SS Dicky Film Project
Dicky Beach Surf Life Saving Club (formerly known as North Caloundra SLSC) was established in 1950.
The rigid rules concerning public bathing (men and women bathing together) were relaxed around the turn of the century (1900). Surfing quickly became popular and drownings began to occur. Prior to, and immediately after World War II, Dicky Beach was only patrolled during the Christmas/New Year and Easter holidays by patrolling members from Metropolitan Caloundra SLSC at Kings Beach.
In the early 1950's, as the area around Moffat Beach and Dicky Beach became closely settled, the need for regular weekend patrols became obvious. There was a strong local support for the establishment of a surf club to patrol the area on a permanent basis. Funds were raised locally to build a clubhouse and, with the assistance of a State Government subsidy, the club became a reality.
The original site on the point south of the Dicky Wreck (Neil Street Rocks) was selected, as the new club had access to both Dicky Beach which was to be the club's main patrolling area and Moffat Beach which was popular with board riders. Metropolitan Caloundra SLSC had experienced major problems with beach erosion in the area, so the site on the point was considered to be safe from similar problems.
From the outset, Dicky Beach SLSC had some difficultly in mustering sufficient qualified members to mount effective patrols. Three Met-Caloundra members, Maurie Schafer, Cliff Croughan and Jim Roberts all agreed to transfer to the new club to help it in its initial stages. In October 1950 the club carried out its first patrols with a membership of ten (10). That number reached twenty (20) by the end of the season 1950-51. Today, there are more than 250 active patrolling members at Dicky Beach SLSC, plus more than 450 Nippers. In terms of active patrolling members, Dicky Beach SLSC is now the 4th largest club in Queensland.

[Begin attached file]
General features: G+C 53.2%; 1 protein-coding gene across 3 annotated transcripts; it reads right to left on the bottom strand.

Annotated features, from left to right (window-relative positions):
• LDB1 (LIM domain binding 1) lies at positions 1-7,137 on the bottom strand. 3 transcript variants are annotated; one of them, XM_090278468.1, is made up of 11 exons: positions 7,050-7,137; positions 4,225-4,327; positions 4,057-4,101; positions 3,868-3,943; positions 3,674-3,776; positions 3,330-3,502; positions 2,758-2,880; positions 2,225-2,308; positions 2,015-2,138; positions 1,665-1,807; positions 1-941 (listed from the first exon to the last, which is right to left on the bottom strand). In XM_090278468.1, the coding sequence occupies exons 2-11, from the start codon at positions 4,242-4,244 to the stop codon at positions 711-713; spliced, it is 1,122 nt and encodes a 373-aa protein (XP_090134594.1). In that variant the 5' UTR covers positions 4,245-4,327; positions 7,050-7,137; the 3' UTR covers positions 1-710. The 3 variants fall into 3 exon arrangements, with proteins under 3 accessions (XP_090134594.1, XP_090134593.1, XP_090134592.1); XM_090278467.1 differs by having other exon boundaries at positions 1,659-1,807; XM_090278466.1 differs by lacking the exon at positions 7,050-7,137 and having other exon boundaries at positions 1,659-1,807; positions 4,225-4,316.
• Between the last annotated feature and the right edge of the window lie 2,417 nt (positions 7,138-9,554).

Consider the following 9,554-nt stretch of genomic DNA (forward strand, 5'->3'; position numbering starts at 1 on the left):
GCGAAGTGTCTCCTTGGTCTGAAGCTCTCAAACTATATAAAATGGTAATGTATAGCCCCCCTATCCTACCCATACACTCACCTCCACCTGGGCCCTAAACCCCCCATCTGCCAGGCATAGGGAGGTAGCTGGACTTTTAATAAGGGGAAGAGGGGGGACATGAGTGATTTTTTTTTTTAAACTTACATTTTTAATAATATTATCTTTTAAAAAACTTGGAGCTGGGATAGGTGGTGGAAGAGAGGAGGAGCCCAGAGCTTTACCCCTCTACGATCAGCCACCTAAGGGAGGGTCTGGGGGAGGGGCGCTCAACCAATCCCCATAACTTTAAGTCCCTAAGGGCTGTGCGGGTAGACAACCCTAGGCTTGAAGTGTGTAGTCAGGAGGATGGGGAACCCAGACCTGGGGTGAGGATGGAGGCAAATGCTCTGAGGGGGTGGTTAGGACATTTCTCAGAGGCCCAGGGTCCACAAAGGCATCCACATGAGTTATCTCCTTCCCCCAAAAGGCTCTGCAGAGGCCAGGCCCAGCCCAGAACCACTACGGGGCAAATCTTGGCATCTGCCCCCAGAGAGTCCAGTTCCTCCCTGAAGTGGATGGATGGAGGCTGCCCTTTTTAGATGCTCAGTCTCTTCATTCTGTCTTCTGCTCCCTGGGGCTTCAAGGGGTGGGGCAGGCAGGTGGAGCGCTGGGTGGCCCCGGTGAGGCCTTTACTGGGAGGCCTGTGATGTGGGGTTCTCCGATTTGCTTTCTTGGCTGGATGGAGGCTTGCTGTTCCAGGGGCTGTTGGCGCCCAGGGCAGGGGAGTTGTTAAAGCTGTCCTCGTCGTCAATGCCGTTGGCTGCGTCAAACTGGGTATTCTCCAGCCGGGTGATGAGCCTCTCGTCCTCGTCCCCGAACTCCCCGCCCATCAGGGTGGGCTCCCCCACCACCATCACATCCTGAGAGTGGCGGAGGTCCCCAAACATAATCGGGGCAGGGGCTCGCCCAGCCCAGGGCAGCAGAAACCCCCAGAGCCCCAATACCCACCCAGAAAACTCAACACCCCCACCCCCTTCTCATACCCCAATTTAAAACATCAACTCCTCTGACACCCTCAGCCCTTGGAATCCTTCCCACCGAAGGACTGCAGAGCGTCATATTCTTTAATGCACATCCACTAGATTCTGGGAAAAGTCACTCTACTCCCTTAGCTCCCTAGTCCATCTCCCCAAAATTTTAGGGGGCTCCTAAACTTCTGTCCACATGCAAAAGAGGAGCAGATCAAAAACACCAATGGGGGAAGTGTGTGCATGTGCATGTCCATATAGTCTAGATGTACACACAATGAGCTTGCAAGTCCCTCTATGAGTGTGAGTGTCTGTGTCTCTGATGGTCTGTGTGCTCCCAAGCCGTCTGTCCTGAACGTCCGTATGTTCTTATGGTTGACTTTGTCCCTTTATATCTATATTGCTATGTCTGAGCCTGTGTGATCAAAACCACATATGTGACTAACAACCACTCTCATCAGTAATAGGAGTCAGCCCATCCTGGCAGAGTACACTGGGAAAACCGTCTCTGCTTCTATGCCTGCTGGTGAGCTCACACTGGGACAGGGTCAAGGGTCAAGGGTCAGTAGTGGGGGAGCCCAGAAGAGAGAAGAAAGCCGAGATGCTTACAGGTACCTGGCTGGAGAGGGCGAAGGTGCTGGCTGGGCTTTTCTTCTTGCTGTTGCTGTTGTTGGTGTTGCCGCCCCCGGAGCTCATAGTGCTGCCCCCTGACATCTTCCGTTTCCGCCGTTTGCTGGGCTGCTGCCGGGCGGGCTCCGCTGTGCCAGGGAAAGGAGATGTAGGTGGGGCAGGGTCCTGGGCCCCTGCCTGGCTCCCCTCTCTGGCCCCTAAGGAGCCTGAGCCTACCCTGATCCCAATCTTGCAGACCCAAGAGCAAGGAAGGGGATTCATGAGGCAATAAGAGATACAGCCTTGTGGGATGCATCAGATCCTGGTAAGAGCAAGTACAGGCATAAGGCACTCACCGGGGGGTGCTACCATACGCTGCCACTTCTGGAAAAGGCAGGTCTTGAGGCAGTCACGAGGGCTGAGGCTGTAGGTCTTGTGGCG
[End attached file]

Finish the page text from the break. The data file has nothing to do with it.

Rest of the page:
In 1950, the club commenced with a two-story fibro structure on the headland near the Neil Street Rocks. The club changed its location northward after the original club house burnt down on 21 February 1976 and is now located at the beach end of Coochin Street, in excellent modern facilities. Dicky Beach SLSC has made continual progress and improvement over the years. All this progress has been accomplished through generous donations from our loyal supporters and a lot of voluntary work by members of the club. The grand tradition will continue well into the future.
In 2009, the Dicky Beach Surf Life Saving Club was awarded "Club Of The Year" by Surf Life Saving Queensland. Also, our Supporters Club (Dining, Bar & Gaming Facilities) has twice won the Clubs Queensland, "Small Club of the Year Award".
We are particually proud of our club's record of service with full and efficient patrols from its inception to the present day, without loss of life.
Maurie Schaefer is pictured above at the back/left and Cliff Croughan is pictured at the back/right. These two men were instrumental in setting up North Caloundra SLSC, which is now known as Dicky Beach Surf LIfe Saving Club. Both men were members of Metropolitan Caloundra SLSC, prior to North Caloundra SLSC.
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SS Dicky 1893
A group of children from the far western outback areas of Queensland experience the seaside while staying at North Caloundra Surf Life Saving Club in 1966.